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I flipped through the anthology as much as I could before people started reading, and there’s some really awesome work in it, some of it written by people I know and have studied with! I also got to read “Winter in Oz” tonight, and to hear some of the other published work read aloud. I’m pretty sure I’ve mentioned LHSP here a lot before, but at any rate I’ll say again that I’m so glad to be a part of such a creative and supportive community.

In unrelated news, I got three things today: two of them were rejections (holla @ my haterz) and one of them was my copy of New American Stories edited by Ben Marcus!!!!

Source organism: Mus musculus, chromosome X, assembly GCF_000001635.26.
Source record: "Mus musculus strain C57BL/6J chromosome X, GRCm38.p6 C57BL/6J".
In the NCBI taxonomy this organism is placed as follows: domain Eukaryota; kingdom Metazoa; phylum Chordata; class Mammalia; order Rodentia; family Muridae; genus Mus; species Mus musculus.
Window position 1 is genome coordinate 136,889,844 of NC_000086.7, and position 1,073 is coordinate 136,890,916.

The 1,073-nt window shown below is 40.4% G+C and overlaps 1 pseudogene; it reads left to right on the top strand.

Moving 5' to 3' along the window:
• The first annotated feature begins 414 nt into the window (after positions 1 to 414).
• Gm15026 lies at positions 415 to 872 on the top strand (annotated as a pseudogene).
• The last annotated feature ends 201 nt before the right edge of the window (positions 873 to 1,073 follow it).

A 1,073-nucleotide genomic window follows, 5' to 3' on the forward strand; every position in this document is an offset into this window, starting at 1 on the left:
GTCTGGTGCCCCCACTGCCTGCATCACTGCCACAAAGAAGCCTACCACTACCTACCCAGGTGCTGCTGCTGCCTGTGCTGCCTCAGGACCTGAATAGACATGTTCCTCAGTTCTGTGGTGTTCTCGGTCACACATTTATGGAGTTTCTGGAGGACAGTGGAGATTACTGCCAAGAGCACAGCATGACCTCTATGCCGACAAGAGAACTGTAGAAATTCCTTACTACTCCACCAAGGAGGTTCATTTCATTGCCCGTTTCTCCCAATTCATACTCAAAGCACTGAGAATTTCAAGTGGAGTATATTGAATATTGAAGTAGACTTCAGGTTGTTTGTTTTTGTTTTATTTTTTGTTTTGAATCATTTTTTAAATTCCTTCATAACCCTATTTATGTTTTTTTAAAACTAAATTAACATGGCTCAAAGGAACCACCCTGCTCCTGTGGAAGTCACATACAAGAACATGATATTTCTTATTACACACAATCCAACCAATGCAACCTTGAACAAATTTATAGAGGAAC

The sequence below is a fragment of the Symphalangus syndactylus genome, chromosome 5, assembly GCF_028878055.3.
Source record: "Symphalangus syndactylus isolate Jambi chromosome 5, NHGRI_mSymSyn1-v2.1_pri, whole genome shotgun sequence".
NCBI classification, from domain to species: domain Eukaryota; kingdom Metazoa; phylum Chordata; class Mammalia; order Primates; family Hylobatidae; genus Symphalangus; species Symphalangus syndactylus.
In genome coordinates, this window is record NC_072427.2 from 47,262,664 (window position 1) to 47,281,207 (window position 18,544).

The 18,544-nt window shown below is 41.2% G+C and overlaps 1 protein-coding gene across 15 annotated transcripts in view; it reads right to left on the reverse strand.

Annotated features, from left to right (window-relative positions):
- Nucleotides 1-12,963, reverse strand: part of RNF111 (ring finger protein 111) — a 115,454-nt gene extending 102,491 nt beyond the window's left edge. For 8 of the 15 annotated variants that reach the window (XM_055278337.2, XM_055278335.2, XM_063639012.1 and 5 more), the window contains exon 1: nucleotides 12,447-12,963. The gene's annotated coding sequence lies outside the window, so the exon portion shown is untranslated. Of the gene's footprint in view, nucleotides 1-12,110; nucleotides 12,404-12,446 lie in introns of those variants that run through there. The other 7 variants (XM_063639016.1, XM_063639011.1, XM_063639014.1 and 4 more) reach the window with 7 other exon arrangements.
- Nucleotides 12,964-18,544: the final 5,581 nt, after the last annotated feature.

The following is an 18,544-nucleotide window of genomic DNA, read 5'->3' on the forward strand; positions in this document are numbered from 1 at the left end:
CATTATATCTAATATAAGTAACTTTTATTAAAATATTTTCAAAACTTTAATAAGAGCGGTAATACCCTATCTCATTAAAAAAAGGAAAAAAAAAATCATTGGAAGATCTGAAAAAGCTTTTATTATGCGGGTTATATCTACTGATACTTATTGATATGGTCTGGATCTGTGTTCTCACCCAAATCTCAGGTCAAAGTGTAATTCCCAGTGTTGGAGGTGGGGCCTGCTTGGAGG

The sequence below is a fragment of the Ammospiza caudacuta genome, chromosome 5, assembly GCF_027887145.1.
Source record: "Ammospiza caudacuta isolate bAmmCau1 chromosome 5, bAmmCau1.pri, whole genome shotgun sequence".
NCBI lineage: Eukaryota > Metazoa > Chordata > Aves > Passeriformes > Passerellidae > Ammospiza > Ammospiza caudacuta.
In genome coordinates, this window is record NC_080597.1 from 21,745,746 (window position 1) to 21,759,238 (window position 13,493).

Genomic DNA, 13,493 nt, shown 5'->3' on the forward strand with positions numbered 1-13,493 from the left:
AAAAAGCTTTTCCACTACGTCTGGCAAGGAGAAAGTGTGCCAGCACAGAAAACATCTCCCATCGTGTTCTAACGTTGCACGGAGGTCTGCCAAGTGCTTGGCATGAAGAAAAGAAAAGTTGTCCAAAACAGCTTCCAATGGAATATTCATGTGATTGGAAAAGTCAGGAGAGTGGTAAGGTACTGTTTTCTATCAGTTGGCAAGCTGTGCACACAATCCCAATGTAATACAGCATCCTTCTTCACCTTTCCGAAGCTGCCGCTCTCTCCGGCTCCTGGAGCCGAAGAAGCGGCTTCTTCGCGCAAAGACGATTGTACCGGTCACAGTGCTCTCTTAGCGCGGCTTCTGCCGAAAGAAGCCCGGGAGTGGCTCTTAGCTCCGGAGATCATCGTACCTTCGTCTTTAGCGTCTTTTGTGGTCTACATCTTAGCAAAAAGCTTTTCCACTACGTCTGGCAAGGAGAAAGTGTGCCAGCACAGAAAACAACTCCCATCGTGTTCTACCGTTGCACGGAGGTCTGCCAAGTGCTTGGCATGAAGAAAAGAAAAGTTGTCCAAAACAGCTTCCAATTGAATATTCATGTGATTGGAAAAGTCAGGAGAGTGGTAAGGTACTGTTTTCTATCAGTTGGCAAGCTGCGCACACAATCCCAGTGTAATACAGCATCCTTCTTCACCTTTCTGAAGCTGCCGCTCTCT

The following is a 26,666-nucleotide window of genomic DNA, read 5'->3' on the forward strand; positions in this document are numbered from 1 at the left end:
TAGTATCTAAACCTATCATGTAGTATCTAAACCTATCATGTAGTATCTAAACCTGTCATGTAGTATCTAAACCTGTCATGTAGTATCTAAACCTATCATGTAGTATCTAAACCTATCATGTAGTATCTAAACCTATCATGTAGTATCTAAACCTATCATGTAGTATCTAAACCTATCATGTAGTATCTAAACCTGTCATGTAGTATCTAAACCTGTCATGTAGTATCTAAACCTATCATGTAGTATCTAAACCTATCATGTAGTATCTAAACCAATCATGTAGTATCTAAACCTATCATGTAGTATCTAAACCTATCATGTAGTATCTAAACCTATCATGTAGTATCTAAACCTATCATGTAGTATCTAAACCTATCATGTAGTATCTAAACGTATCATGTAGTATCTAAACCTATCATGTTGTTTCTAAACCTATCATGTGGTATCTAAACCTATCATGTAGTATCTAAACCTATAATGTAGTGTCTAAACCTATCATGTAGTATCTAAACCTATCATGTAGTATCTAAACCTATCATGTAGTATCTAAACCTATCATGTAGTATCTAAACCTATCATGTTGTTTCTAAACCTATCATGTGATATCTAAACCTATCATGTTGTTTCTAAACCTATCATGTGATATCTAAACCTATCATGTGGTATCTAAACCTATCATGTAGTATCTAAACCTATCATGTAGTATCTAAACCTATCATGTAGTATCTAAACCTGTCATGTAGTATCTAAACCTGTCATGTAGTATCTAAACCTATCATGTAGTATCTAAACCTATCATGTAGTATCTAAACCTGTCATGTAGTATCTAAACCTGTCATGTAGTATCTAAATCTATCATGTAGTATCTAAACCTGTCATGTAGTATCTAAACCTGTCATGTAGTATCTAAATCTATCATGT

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(A moment of appreciation for the line “You have to stare down a story until it wobbles, yields, then catapults into your face.”)

I took that photo with my bed as the background, so you can tell I’m scraping the bottom of the barrel here. I guess I’m just so proud of myself for knowing how to embed images in a post that I want to show off that skill as much as possible. Anyway, this collection looks great, I’ve already read two of the stories for my fiction class and I can’t wait to check out more.

Okay and it’s midnight, so that’s all my content for tonight! Peace out!!